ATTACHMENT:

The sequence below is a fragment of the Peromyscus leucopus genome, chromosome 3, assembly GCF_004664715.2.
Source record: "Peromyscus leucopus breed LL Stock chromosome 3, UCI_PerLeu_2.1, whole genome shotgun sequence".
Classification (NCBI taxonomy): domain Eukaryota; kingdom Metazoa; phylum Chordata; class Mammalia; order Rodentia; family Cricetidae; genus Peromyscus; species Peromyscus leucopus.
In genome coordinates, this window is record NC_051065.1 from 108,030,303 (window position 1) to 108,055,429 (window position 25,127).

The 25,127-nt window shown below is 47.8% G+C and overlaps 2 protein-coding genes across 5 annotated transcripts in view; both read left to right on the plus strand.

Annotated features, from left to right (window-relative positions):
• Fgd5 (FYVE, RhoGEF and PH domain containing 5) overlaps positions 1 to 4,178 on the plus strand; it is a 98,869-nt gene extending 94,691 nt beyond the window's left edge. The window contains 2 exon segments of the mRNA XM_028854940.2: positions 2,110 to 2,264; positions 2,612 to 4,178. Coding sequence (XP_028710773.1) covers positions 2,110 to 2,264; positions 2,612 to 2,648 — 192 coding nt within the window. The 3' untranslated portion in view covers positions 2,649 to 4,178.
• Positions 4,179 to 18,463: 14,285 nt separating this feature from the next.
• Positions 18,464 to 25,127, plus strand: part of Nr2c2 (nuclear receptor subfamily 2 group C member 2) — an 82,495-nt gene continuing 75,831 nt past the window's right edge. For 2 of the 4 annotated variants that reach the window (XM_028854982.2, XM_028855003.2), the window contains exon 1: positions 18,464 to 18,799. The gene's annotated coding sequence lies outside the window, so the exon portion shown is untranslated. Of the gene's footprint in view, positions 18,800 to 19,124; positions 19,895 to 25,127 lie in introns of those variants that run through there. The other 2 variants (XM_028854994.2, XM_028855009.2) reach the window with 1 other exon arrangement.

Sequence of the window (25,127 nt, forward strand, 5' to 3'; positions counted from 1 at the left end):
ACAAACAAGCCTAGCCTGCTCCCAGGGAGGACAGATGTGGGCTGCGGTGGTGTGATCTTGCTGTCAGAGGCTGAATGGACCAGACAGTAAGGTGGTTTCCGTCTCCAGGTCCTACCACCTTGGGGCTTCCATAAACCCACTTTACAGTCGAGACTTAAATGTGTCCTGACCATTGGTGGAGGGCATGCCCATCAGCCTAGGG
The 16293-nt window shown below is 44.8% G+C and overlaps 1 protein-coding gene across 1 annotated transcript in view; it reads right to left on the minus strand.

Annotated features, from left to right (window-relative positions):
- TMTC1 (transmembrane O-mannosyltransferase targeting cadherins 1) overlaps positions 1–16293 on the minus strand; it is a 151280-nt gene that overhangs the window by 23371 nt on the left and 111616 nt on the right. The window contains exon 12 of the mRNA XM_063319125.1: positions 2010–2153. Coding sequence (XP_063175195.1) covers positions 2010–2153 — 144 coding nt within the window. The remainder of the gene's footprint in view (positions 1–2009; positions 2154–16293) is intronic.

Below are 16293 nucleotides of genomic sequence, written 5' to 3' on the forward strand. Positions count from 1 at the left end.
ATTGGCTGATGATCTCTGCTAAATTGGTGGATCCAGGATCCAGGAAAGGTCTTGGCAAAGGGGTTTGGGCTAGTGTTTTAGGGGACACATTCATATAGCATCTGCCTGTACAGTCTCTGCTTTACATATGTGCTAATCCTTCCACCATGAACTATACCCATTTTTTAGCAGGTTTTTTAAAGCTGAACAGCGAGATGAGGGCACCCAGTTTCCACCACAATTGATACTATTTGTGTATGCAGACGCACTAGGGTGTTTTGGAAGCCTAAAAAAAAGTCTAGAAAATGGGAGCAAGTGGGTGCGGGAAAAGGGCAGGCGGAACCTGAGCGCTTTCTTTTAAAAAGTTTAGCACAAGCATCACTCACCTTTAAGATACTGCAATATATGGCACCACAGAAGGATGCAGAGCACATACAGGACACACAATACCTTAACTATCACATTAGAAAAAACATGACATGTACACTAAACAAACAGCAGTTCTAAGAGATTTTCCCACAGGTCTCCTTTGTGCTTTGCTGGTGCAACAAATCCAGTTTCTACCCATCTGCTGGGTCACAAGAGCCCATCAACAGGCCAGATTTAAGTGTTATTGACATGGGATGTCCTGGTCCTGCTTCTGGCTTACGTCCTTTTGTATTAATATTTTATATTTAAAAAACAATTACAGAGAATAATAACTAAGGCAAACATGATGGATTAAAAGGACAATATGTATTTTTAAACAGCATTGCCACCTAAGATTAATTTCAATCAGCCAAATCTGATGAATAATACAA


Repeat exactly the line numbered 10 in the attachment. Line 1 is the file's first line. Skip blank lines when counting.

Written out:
Sequence of the window (25,127 nt, forward strand, 5' to 3'; positions counted from 1 at the left end):